tions of the state was decided upon
at the meeting of the state highway
commission yesterday and it was an
nounced that bids would be advertised
for. opening at the next meeting of
the commission on March 1. The im
provement programme also provides
for the elimination of grade crossings
. on different highways and the con
struction of bridges. The aggregate
cost of this and the highway work
contemplated will amount to an esti
mated $2,000,000.
All the improvement contemplated
In the programme mapped out yes
terday provides for hard surface
pavement. It was announced. The
stretches of highway to be improved
are in ail cases short and include the
following: Highway from Gaston to
Forest Grove, from Tamhill to Gas
ton, from Wilbur to Roseburg; high
way south from Salem eight miles;
stretch of highway north from Grants
Pass; highway from Hood River to
The Dalles and highway from Drain
to the Douglas county line.
One of the most important stretches
of. highway included in this pro
gramme is that section of the Co
lumbia river highway between Hood
River and The Dalles. The other
work, however, was also considered
tmpbrtant by the commission, in some
cases being connecting links to com
plete highways already partly paved.
The work for the elimination of
grade crossings and bridge work to
be advertised immediately will cost.
It Is estimated, $20,000. This includes
the Installation of an overcrosslng at
Springfield over the Southern Pacific
Custody of his 6-year-old daughter.
Virginia Lee Stewart, Is sought by
Charles W. Stewart in a habeas corpus
action filed In the circuit court yes
terday against Stanley Allison and
Kstelle Allison of Portland, uncle and
aunt of the girl on the maternal side.-
who nave present custody .of the girl
and refuse to relinquish her. A
grandfather la reported on his way
to Portland to take the child with
him to his home in Los Angeles, and
to prevent mis tne ratner asks a re
straining order from the court.
Before the world war. In which he
served In France, Stewart was di
vorced from the mother of the child
and married again. Custody of the
girl had been awarded her mother
by the court, but . Stewart was per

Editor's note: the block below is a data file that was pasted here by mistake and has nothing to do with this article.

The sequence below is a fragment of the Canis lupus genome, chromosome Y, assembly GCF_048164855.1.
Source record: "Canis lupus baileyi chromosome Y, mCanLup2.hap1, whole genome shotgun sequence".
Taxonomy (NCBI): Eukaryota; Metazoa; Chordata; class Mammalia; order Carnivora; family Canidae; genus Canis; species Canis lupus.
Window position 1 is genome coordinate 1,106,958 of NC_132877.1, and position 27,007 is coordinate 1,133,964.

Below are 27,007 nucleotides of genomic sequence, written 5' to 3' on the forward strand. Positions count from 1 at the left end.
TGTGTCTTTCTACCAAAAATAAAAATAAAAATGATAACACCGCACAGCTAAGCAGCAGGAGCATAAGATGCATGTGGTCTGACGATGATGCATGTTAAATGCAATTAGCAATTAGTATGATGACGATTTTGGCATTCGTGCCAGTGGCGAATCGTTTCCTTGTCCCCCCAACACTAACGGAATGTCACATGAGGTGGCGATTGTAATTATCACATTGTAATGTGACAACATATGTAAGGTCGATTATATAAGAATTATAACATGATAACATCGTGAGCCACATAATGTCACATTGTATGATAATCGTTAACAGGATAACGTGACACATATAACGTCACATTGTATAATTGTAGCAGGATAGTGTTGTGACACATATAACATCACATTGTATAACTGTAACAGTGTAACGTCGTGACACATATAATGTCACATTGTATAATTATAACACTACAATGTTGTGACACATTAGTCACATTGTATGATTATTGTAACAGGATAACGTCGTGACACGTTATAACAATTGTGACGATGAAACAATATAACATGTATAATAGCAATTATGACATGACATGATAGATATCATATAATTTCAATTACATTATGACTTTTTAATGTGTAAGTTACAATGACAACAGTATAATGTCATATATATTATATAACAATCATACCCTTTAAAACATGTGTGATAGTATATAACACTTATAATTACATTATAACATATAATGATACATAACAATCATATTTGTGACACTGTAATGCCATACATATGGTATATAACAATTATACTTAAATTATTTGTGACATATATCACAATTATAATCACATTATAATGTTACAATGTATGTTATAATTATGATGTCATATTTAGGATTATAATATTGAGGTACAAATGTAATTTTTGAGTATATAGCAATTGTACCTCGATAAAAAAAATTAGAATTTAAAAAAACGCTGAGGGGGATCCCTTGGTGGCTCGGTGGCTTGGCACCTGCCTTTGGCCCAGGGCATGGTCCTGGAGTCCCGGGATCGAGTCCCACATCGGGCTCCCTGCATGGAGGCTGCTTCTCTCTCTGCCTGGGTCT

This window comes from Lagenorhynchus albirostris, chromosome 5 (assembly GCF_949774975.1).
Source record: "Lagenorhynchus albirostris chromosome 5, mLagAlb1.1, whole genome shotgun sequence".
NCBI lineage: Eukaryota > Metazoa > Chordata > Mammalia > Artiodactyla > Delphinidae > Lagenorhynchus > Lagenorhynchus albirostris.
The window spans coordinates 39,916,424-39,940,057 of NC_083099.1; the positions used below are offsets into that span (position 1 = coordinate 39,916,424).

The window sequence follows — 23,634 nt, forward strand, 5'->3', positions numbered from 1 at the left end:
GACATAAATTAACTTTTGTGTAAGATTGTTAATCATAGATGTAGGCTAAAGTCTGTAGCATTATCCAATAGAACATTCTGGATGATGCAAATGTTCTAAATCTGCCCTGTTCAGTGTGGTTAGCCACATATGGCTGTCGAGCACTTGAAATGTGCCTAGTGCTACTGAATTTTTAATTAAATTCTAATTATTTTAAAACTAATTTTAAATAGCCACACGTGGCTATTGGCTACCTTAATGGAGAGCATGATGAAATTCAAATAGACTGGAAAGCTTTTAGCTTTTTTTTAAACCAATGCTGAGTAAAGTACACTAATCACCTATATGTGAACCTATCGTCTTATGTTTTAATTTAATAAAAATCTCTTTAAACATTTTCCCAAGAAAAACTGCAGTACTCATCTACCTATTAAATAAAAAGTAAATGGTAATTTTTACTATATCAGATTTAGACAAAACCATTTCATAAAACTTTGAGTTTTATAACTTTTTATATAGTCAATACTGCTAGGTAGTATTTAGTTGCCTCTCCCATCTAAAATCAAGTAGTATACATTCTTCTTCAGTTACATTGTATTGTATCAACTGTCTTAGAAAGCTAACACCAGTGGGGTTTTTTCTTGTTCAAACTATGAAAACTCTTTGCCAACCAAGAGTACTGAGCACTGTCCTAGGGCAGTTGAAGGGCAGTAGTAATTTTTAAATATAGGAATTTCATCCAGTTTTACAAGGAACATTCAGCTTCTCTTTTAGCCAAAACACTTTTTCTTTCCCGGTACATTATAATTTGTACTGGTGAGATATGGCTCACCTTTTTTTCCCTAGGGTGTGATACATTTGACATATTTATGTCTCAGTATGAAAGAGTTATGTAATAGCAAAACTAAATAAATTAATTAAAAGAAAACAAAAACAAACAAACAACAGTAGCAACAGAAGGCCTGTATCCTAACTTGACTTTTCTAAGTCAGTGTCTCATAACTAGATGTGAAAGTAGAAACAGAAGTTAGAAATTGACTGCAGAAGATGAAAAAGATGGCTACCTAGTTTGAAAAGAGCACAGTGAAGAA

mitted to visit the youngster at
stated intervals. Stewart at present
is pursuing studies at Corvallis and
his home is In that city. His first
wife, the mother of his child, died
in Portland about ten days ago. since
which time he has tried to establish
his claim to the girl.
W. D. Freeman, the attorney who
brought the habeas corpus action,
said last night that it was in the
r.urVefC,erTy8UioUoVnhrthelBANK DEPOSITS INCREASE
PIEDMONT HAS CIVIC CLUB
Organization Will Get Behind Im
provements in District.
Plans for the advancement and de
velopment of the P'edmont district
are being taken up by a civic club.
which has been organized in that
section of the city with a member
ship of 125. The organization has
the tentative name of the Piedmont
Progressive club and it already has
committees working on plana for
street improvement and a campaign
for cleaning up brush in the viclnitv
o the Ockley -Green school to pre
vent the children from being attacked
by men who conceal themselves there.
jjr. i. iv -faimer has been chnn
president of the organization and C.
D. Lazenby secretary. Dr. Palmer
announced yesterday that it was the
intention to put on a drive for mem-
Ders m me near future, with a view
to raising the membership to mnn
embracing the entire territory be
tween St. Johns and the Alberta dis
trict.
Dr. Palmer said that the big object
of the organization was to support
the 1925 exposition.
father's wishes, but refused to relin
quish custody of Virginia Stewart
without a court order, as they were
uncertain as to the proper procedure-
OSWEGO SITE IS URGED
Location Advocated by Hydro-Elec
tric League for Exposition.
Oswego lake and the surrounding
land. Including frontage on the Wil
lamette river has been proposed as a
site for the 1925 exposition by the
Hydro-Electric league, which origi
nally sponsored the plan for holding
the fair.
This site Is said to be about the
same distance from the business cen
ter of Portland as Hayden island,
Fairview, Rocky Butte and Beaver
ton and some five miles closer than
Gresham.
The scenic beauty ot this district is
declared to be unexcelled and it is, in
addition, on the Pacifip highway and
the Willamette river. There are also
two lines of railroad passing through
this district. The location, in addi
tion, it is declared, would be ideal for
a permanent park.
Officers of Troutdale Institution
Are Elected for Year.
A steady Increase in deposits since
its organization in May of last year
was reported at the annual meeting
of the Troutdale State bank held at
Troutdale Monday.
Officers were elected tut follows o.
J. Hawkinson, president: L. M. Cleelc
vice-president, and H. E. Blovd.
cashier. A. D. Kendall of Troufdale
and W. R. Knight, merchant of Cor-
bett, were elected members of the
board of directors.
Choose Your Valentines Now While Selections Are Fresh and Complete Main and Fifth Floors
NTp suits, new frocks, new
wraps, new coats, new
skirts, new blouses, new hats,
new veilings, new neckwear, new
gloves, new underthings, new shoes and
other new things for women are now
being shown.
' , iaar
The- QjualitY' Store or- Portland
"XTK1 W satns new taffetas, new
' I dress cottons, new chif-
fons, new laces, new linings,,
new needlework, new embroideries,